As Pedorthists, we have always worked with clients who have neuropathy. For the most part, these people have usually had Diabetes or impairment of sensation from injuries or surgeries. In the past few years, we have seen increasing numbers of people with what is commonly called ‘idiopathic neuropathy’, which means no known or obvious cause. This lack of diagnosis makes people frustrated as there is no clear treatment plan to cope with or adapt to the problem.
Having experienced this, myself, I have put a fair amount of energy into things I can do to try and reduce the impact on my daily life. Part of the problem is the host of symptoms associated with loss of sensation.
Many have pain, but the pain can be burn-like, sharp electrical or just continual aching. Sometimes, it will be all the time or occasional and inconsistent. Many have no pain at all, just spotty or complete loss of sensation.
The one thing that is constant is how it affects our balance. Nerve receptors in the soles of our feet give information to our brains to let us know where our feet are and how they are conforming to the surface we are standing or walking on. This is called proprioception, and to some extent, you can do exercises to try and enhance it. When sensation is impaired or delayed, it puts us at risk of a stumble or fall.
When we first become aware that there is a sensory deficit, we are more apprehensive about movement and tasks that we used to take for granted. This loss of confidence often results in reduced activity that will affect our quality of life on many levels.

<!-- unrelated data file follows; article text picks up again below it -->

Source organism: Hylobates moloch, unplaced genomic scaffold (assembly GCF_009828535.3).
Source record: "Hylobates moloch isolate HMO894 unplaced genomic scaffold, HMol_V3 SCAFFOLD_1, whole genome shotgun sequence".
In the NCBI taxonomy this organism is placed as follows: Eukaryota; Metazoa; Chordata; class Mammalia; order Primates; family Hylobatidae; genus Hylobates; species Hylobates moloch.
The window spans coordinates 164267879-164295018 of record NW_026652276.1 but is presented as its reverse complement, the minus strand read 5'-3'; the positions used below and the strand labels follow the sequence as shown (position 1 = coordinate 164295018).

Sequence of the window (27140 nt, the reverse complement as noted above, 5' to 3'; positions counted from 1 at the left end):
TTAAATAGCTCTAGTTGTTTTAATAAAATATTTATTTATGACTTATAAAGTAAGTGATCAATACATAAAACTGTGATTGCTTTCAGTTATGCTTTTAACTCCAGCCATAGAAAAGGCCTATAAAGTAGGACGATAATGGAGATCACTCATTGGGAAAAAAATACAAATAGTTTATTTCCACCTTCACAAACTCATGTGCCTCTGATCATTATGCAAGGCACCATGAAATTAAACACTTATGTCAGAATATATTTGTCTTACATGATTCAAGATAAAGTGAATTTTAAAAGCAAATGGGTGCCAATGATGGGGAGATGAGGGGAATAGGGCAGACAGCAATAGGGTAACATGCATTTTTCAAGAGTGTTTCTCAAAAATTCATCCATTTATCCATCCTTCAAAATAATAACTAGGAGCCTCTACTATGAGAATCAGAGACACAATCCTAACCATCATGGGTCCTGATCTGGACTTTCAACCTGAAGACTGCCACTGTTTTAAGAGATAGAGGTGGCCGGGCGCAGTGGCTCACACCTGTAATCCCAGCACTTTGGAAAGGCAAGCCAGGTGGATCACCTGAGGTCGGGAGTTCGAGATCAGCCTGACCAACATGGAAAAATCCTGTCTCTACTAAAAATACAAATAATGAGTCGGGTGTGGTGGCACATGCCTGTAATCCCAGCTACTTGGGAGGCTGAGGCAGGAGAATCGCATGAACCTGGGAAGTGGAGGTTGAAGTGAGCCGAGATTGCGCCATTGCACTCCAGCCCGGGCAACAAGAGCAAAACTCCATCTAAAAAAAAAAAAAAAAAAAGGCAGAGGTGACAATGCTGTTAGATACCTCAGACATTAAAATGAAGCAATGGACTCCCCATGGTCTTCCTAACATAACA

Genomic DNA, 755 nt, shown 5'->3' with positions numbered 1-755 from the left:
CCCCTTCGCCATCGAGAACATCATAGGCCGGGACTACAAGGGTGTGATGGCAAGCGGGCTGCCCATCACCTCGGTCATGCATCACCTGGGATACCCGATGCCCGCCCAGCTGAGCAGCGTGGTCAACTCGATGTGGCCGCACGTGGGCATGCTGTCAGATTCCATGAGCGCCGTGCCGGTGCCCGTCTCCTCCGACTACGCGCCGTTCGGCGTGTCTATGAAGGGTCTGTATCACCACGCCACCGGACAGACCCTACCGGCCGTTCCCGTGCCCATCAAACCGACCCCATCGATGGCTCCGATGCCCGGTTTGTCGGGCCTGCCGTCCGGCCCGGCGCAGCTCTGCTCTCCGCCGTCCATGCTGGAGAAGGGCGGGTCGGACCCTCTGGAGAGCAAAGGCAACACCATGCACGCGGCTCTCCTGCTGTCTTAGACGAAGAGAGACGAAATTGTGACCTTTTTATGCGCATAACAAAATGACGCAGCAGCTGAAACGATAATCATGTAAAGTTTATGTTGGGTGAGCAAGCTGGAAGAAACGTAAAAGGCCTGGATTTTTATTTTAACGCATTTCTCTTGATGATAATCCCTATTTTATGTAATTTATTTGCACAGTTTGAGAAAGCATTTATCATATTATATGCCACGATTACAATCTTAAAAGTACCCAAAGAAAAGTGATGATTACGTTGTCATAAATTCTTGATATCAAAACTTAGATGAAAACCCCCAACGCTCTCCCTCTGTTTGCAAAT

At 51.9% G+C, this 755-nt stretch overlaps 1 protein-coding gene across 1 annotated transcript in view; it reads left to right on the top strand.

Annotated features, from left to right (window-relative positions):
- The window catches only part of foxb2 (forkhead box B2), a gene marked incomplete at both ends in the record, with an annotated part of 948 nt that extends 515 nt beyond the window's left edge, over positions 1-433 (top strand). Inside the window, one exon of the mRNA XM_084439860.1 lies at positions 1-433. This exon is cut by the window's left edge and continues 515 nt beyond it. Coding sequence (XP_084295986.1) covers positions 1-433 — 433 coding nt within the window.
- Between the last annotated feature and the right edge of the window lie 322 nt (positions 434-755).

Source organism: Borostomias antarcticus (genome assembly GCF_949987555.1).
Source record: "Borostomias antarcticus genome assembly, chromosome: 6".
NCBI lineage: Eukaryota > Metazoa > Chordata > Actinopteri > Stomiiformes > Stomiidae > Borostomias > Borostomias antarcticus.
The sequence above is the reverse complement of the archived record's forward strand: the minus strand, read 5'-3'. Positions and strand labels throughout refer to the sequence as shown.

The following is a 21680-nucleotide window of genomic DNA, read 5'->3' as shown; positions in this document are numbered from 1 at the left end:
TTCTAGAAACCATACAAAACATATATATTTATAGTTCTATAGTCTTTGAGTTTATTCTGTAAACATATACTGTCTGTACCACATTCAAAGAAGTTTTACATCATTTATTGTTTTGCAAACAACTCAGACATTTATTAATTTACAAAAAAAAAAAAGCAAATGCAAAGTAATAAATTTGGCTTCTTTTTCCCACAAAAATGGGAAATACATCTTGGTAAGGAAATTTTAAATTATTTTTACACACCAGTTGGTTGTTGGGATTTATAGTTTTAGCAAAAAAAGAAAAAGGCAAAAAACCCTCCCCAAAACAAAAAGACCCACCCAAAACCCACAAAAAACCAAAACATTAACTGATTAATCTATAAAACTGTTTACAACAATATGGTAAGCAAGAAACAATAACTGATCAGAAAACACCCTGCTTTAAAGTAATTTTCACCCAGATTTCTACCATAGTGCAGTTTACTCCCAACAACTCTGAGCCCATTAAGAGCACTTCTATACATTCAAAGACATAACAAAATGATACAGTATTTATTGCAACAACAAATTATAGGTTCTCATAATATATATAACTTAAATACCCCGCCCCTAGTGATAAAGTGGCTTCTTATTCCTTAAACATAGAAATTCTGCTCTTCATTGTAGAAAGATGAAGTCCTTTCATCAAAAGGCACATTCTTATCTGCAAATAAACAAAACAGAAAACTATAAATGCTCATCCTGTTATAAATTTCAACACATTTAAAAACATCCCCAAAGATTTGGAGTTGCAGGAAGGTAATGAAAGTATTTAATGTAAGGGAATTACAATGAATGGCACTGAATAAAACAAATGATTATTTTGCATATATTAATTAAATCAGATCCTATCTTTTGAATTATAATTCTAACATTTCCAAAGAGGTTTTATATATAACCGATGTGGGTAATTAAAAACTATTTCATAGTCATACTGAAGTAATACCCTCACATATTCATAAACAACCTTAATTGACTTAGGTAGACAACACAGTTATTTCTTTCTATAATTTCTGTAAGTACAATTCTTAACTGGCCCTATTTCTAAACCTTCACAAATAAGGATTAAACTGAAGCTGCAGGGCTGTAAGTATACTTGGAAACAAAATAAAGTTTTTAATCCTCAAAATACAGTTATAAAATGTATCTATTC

When I am designing an Orthotic or Orthotic/shoe combination, I am trying to provide symptomatic relief for the problem I am confronted with, but there are other considerations. If we discover a history of neuropathy, then stability and fall prevention are more important. If, in examining the feet and legs, there are differences between left and right, then balance and reducing compensation are key. In truth, the main complaint is usually the result of how balance, posture and gait interact.
For people who have worked their lives on hard surfaces, perhaps in inappropriate or worn footwear, the neuropathy may be more a compression type where stationary standing does not allow enough tissue activity to assist blood flow.
Sometimes, symptoms are worse due to friction or movement of the feet in the shoe. Often, an orthotic to stabilize or a softer stocking to cushion the feet will help. Something I often see is shoes that are too soft or worn out, literally undermining you.
Another common problem is a trunk forward posture, where you are keeping an eye on your feet for confirmation of what your brain is not telling you. This puts your centre of gravity more towards your toes and makes your toes work harder than they should. Your centre of gravity should be under your ankles with your head up and shoulders back. This would be active alert posture.
For breath and balance, it takes conscious effort.